October 26th, 2010
That’s more like it.
Thus far, I’ve been disappointed in the quality of The Good Wife’s second season, if not disappointed in the season as a whole. There has yet to be an episode which really lived up to the potential of the first season when it comes to its legal procedural elements: the show’s serialized elements have remained present, but the series was at its most effective when the legal story was novel or particularly well organized (I’d argue “Heart” was the season highlight).
For me, “VIP Treatment” is the best episode of the season and certainly a standout in the series as a whole primarily because it is driven by a legal case as opposed to ongoing character interaction. Like last week’s episode, it features some work regarding Peter’s campaign, the love triangle, and Kalinda and Blake’s feud of sorts, but it’s all done in service to the standalone story. It’s an episode which makes its standalone storyline feel like something much more substanthe episode worked really welltial, and which embraces the show’s uniquely well-drawn workplace environment to tell a small story with potentially huge ramifications.
“VIP Treatment” works because it is quite literally an interruption of an ongoing event: if this episode had taken place over a few days, it might have felt tedious or unnecessary. Instead, it seems exciting and tense, and the cutting between the two events was a smart way to emphasize the unique circumstances. Outside of the awkward way they shoehorned Carey into the situation, which still doesn’t make much sense for me, the ability to move between the two kept up the pace of what is a lot of standing around and investigating things.
Personally, I like that focus – it’s all about the language that the victim uses to discuss their encounter, and the details that are gathered from friends, employers, and just about anyone else. It’s about the construction of a story before the story gets revealed, about the legwork necessary when dealing with a case which is this controversial. I think the episode went a bit far in the end, especially his wife calling Diane, but I loved the way that Diane approached the case and so the phone call was a nice capper to her relationship to the case. Her search started as an effort to exonerate Kent, but over time she was searching for confirmation – she wanted to discover that it was a lie, but once she knew that there was some kernel of truth to the story she had to investigate further. It was a strong episode for Baranski, and the different perspectives on the case from the partners was part of its dynamism.
As for the Alicia side of the story, I thought that was solid if ultimately uneventful. I think we’re reaching the point where clients showing up to meet Alicia because of her own personal experience is getting a bit old, but it still resonated in that final scene. I liked the idea that the episode had been so focused on the partners deciding on their interest in the case that they sort of looked past whether the client was actually willing to go through the process of filing suit, and it made for a complicated yet fitting end to the story. Still, this wasn’t Alicia’s hour, and I’m sort of glad she got to remain a secondary figure here.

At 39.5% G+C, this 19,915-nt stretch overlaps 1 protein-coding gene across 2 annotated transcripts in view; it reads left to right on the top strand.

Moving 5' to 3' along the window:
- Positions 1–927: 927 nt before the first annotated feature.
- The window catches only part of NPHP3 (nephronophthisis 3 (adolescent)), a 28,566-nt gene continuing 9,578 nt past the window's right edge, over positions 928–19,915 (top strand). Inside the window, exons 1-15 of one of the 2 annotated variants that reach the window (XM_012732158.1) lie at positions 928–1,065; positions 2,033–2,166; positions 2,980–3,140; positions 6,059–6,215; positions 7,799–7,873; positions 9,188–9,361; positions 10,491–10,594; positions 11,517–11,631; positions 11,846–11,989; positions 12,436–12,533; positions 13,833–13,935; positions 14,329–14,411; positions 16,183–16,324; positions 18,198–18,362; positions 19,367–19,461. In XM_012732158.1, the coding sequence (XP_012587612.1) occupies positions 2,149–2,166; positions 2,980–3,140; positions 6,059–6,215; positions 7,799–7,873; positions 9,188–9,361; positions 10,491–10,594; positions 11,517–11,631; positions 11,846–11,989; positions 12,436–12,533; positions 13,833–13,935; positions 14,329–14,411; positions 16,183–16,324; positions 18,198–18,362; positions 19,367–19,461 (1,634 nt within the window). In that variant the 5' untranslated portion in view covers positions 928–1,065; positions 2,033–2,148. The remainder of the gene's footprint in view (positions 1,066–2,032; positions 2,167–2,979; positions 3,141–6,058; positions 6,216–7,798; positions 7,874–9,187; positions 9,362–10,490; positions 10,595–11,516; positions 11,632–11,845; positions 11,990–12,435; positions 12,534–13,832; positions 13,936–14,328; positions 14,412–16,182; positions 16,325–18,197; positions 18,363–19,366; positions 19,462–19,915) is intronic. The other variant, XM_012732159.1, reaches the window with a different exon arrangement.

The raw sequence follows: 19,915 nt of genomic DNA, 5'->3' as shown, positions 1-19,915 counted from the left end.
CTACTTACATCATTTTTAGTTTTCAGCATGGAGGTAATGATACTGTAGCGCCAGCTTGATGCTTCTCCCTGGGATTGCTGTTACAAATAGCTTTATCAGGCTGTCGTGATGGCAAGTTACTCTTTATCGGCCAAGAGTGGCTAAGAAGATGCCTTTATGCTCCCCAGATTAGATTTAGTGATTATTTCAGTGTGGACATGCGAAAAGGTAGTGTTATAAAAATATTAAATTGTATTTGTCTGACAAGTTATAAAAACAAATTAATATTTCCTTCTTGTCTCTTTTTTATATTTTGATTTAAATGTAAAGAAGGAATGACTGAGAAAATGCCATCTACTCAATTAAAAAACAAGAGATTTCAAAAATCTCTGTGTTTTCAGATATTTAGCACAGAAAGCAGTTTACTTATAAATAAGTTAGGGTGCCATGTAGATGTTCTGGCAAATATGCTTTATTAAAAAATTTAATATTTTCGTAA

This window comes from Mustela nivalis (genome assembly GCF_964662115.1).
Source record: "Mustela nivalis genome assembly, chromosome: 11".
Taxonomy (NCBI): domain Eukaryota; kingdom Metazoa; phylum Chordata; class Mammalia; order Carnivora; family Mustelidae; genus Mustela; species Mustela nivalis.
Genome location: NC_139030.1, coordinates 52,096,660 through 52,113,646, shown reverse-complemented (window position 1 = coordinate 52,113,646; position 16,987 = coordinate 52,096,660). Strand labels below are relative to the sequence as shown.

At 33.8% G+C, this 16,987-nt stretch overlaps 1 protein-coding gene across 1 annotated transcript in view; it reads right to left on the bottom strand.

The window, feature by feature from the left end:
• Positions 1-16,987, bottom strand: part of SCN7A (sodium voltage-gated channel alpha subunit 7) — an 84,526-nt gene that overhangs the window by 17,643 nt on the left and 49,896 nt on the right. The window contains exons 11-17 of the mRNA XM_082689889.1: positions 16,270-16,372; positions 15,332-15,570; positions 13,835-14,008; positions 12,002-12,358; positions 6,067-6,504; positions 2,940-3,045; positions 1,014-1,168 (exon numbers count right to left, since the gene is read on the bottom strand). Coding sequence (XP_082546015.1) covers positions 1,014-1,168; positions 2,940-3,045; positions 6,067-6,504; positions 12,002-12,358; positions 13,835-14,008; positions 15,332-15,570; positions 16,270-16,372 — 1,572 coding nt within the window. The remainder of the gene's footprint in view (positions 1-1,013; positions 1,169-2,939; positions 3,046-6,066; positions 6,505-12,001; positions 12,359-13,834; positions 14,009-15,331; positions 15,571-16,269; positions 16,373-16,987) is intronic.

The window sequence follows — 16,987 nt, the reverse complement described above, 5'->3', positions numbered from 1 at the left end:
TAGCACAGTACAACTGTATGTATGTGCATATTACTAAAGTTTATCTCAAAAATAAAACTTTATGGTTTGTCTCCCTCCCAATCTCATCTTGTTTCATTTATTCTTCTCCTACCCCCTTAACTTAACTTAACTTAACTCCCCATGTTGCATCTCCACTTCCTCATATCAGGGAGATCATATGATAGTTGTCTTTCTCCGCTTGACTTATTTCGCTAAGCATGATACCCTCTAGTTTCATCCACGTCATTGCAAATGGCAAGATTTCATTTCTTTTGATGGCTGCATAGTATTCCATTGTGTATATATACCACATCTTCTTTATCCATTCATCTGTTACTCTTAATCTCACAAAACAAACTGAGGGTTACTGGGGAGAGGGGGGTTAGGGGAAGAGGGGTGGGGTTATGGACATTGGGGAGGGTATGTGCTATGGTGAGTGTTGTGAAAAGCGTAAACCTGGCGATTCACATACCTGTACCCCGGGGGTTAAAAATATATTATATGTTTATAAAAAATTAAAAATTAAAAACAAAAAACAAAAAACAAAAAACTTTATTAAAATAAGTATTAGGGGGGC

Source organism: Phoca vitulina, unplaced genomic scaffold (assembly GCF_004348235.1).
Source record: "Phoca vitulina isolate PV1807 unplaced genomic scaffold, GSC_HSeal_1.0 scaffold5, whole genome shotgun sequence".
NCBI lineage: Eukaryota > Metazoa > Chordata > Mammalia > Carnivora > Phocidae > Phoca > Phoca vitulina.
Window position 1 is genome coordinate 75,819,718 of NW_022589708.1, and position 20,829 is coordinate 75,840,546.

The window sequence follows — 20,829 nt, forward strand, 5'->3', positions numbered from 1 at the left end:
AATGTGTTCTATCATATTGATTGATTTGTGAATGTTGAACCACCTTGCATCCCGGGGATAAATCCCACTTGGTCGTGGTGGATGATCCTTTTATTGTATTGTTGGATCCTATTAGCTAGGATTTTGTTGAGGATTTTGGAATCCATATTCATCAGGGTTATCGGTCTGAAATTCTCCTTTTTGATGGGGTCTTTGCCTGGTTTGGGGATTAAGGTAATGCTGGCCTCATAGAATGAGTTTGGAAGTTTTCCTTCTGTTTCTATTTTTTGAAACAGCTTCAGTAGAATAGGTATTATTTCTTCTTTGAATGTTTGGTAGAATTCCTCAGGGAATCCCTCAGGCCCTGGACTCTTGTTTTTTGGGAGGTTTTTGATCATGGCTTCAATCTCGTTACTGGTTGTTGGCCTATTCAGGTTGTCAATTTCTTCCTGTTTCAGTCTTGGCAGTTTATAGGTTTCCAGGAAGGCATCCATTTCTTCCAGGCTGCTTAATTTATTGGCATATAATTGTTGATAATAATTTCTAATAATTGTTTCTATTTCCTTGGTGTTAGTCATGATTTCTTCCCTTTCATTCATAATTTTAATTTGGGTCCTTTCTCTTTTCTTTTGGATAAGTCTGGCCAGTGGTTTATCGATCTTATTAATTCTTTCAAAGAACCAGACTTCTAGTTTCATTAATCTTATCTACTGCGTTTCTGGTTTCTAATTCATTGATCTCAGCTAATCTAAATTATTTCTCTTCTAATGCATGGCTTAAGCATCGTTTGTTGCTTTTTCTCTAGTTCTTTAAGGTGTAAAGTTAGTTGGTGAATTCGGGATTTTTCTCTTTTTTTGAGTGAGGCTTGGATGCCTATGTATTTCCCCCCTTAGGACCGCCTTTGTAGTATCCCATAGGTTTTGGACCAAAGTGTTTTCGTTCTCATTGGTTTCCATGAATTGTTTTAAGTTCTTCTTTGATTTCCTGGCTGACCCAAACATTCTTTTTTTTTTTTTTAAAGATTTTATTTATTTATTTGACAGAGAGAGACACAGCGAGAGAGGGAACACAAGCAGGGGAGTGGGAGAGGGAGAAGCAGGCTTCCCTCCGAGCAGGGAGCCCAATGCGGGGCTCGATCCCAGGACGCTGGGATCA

As for the recurring serialized storylines, I thought this was especially well done. Blake and Kalinda didn’t have anymore parking garage run-ins, but they were in a sort of indirect competition on opposite sides of this case. I was particularly pleased with the way Peter’s story played out, as Kent’s troubles ended up connecting quite logically with Peter’s campaign – it’s the sort of political maneuvering that would happen in the wake of Scott-Carr entering the race, and so to see Peter’s desperation played out in that fashion was a nice touch. Throw in Peter’s discovery of the Will voicemail, and his trust in Alicia in terms of not listening to the rest of it, and there was some nice movement on ongoing plot developments fairly successfully integrated into the episode.
There will be more substantial episodes of the series, sure, but I like these smaller stories where the stakes are put on the table and discussed in detail. It allows the show to be a bit more forensic with its storytelling, which fits with the depth of the workplace environment. We’re reminded here that Alicia is just a second-year associate, and yet this isn’t a problem since we know the partners so well, and because the inner workings of the firm are just as important to the show as Alicia’s home life. For me, the presence of both here makes his a standout hour, and I hope to see more like this in the future.
- I was surprised to see the episode end where it did, and it makes me wonder if the story will resonate into future weeks: Peter got a free endorsement out of the deal, after all, so I’m curious to see if that plays a role in the case.
- Interesting choice not to actually cast Kent – they could have done a news story, or something of that nature, but they chose to keep it entirely anonymous to ensure we saw the case only through the victim’s perspective and the degree to which her story checked out.
- At The A.V. Club, David Sims points out that this is effectively a “ripped from the headlines” episode, but the small scale and the non-presence of Kent keeps it from feeling exploitative or even referential (although it is perhaps just that I don’t remember the apparent allegations against Al Gore that Sims points out).
- Not sure what Will’s fight was about, per se, or just how long Elizabeth Reaser might be sticking around for, but at least Will’s life isn’t wholly defined by Alicia.